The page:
|Drought monitor report for the week of June 27, from the National Drought Mitigation Center in Lincoln.|
Abnormally dry conditions in central Nebraska
Mitchell Stephenson, Range and Forage Management Specialist, Panhandle Research and Extension Center, Scottsbluff
Recent changes in the UNL Drought Monitor reflect what many producers in the central Sandhills have begun to see on their rangelands.
While most areas in Nebraska are not seeing the moderate to severe drought conditions that our neighbors in the Dakotas are experiencing, the threat of drought is still concerning for Nebraska when looking at the predictions for above-average temperatures for the rest of the growing season from the Climate Prediction Center (www.cpc.noaa.gov).
|A comparison of accumulated precipitation at the Gudmundsen Sandhills Laboratory. The blue line is the long-term average, the red line is 2017, and the orange line is the severe drought year of 2012.|
Ranchers cannot control whether conditions get worse. But they can lessen the blow of a potential drought by giving some advance thought to strategies such as trigger dates, contingency plans, or reserve forage resources.
Importance of spring precipitation
Spring precipitation plays a crucial role in determining the amount of forage produced in many areas of Nebraska. Precipitation in the early spring at the UNL Gudmundsen Sandhills Lab (GSL) near Whitman was near the long-term average, but conditions have become drier, with precipitation in June at only 0.2 inches. Normal precipitation in June for this area is 3.4 to 3.7 inches.
The accompanying graphics illustrate current conditions. The map from the National Drought Mitigation Center indicates an abnormally dry area in north-central Nebraska, and the line graph shows that 2017 precipitation has fallen below normal and might be trending toward levels seen in 2012, one of the driest year in the recent past.
Because of the abundance of warm-season grasses in the Sandhills, early summer precipitation is important in determining the amount of forage produced. Most warm-season species are just beginning their growth in the middle part of June and, unless we see some precipitation in the next few weeks, ranchers might need to think about options for conserving available forage or finding other forage options for later in the summer.
If dry conditions persist into July, grasses will usually not respond with a high degree of growth, even if we get precipitation later into the summer.
Drought of 2012
Many people still remember the dry conditions in 2012, when precipitation was below average from May through the growing season. In most areas of the Sandhills, production on warm-season grasses was well below what was typical. Production of warm-season grasses in 2012 at GSL were only 63 percent of average.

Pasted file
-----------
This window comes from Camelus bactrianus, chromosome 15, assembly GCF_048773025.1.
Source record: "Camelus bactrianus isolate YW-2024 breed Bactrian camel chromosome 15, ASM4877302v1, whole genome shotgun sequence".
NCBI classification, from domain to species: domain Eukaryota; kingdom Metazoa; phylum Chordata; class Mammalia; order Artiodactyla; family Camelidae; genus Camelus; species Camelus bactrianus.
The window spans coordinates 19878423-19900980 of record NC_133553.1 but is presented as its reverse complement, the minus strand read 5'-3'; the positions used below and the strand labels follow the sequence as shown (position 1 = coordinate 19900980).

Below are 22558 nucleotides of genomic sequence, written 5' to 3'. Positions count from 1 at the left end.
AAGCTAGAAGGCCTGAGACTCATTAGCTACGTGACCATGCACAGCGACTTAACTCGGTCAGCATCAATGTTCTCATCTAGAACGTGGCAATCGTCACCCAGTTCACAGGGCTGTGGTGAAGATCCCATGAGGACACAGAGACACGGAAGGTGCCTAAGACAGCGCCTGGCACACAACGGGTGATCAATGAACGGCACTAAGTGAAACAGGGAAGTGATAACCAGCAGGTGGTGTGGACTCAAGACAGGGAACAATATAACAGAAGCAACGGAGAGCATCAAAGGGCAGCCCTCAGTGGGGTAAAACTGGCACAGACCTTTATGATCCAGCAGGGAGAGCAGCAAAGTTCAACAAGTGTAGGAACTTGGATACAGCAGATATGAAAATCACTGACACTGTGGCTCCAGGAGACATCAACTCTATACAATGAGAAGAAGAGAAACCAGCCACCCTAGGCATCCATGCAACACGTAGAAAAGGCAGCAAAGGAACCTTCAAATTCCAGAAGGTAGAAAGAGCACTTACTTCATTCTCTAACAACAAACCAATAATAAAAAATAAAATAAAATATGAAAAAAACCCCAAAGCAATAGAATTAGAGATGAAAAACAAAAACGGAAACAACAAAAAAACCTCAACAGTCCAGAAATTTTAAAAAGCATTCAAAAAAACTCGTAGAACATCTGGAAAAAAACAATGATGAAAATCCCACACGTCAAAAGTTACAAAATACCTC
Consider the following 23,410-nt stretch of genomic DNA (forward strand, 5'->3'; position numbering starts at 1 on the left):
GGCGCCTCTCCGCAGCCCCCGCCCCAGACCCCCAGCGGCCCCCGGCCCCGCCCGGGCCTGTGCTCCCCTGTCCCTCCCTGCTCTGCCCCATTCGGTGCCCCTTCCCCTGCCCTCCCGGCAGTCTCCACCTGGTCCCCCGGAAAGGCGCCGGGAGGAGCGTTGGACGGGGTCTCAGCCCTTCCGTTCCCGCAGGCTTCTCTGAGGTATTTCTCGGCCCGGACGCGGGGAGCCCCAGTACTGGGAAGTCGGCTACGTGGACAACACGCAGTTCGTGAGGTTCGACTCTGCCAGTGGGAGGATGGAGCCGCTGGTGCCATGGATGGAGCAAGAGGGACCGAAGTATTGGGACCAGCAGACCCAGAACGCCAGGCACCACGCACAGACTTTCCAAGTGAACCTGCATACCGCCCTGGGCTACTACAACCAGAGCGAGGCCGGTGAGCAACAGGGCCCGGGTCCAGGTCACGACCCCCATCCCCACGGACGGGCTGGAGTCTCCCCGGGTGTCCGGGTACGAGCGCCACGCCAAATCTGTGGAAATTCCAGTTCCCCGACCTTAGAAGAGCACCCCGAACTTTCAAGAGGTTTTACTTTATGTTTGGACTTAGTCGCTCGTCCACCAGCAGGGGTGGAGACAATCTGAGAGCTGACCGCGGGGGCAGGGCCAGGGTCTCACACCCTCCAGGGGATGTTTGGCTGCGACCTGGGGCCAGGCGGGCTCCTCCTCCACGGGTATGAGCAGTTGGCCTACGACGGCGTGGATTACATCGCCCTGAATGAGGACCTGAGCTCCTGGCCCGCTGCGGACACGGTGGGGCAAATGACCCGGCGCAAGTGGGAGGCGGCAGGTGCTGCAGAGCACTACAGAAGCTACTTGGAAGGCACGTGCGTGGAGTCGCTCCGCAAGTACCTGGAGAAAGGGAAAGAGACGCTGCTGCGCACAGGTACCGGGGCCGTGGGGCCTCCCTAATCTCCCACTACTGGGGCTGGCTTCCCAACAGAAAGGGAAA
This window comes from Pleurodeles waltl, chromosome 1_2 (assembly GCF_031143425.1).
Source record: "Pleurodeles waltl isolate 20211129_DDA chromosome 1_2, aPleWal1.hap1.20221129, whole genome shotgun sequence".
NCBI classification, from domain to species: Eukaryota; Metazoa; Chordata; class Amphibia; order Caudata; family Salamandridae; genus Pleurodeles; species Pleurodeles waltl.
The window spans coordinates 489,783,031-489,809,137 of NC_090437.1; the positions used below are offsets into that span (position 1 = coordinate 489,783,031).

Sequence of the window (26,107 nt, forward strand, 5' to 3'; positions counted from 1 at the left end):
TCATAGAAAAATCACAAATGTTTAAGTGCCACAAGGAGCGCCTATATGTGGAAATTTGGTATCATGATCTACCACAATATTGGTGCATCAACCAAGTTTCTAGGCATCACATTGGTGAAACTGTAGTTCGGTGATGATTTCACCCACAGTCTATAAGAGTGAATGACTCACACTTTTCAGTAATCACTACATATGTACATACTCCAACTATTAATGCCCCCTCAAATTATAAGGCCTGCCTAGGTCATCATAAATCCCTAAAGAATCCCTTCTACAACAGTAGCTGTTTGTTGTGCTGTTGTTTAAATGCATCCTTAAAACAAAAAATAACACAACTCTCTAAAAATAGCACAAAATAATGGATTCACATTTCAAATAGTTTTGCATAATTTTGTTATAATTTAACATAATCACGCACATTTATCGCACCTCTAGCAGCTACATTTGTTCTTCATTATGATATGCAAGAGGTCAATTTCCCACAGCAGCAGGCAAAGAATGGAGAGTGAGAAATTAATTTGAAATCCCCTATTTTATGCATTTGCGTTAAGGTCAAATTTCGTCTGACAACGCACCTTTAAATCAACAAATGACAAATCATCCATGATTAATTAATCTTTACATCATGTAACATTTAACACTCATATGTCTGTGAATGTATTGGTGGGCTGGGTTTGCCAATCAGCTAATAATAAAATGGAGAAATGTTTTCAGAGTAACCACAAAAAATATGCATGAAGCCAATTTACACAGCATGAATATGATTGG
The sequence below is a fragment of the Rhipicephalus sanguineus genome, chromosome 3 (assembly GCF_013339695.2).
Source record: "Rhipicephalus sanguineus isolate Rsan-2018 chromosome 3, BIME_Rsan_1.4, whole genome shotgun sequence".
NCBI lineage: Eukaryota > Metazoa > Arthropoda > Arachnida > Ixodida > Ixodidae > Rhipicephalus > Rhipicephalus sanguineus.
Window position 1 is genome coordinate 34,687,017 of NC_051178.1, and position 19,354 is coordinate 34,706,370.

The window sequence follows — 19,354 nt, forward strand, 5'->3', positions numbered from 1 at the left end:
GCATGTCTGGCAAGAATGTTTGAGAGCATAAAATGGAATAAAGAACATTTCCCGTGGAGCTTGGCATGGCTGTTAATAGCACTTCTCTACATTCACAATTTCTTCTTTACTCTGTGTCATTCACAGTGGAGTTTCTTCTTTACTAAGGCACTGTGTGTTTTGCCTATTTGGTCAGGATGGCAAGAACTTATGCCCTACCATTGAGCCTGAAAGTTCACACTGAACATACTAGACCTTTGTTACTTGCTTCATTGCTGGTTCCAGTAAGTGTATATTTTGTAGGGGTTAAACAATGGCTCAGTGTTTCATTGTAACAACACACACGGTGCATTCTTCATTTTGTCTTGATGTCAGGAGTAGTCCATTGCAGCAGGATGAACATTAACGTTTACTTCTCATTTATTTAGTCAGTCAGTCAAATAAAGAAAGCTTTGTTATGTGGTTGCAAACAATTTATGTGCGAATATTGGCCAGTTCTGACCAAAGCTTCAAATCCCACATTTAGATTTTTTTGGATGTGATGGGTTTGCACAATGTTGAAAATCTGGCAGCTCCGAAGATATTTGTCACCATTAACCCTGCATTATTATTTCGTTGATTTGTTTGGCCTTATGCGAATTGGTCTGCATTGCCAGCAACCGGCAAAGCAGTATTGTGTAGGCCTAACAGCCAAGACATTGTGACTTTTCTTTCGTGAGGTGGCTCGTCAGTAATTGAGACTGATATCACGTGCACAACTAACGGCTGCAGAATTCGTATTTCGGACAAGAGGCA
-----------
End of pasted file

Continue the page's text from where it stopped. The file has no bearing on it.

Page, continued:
The dry conditions in 2012 also had a residual negative influence on production of grasses during the following year. Grass production in 2013 was only half of the longer-term average, even with precipitation that was close to normal in that year.
Warm-season grass production at GSL has steadily increased every year since the drought in 2012 to levels closer to the longer-term average.
This shows the importance of including a multi-year recovery strategy in a drought plan to ensure that rangelands are given opportunities to recover to pre-drought levels.
While drought is unavoidable, management of grazing may help reduce the negative effects drought and heavy grazing pressure to desirable species composition and forage production on rangelands.
“Everybody has a plan until they get punched in the mouth.” This was the reported response from heavyweight boxer Mike Tyson when asked about his plans for an upcoming fight. Planning for drought can feel the same when the drought actually hits and some of the best-laid plans fall apart. However, having trigger dates, contingency plans, or reserve forage resources can lessen the blow of the drought.
Trigger dates are predetermined times of the year when decisions should be made for drought management. With the dry conditions in June, July 1 to July 15 may be good dates to start deciding if contingency plans should be employed if no new precipitation is gained.
Contingency plans that are often used include reducing cattle numbers by selling cull or extra cattle, planning to early wean, or finding extra forage or feed resource.
Selling cattle is a difficult option, but it is one of the most direct ways to relieve heavy grazing pressure from drought stricken pastures.
Early weaning will reduce the feed intake requirements of the cow and help in reducing the forage demand of the cow herd.
Feeding hay may not be a long-term solution to drought in all situations, but with current prices of hay or distillers grains in Nebraska, there may be options to dry-lot some cattle for a period to keep cattle on the ranch and not have to truck cattle to find forage.
Lastly, having some forage as a drought reserve every year can help provide greater management options when droughts occur.
The University of Nebraska has many resources available for drought management information. For more information, please see either website below or contact your local UNL Extension office.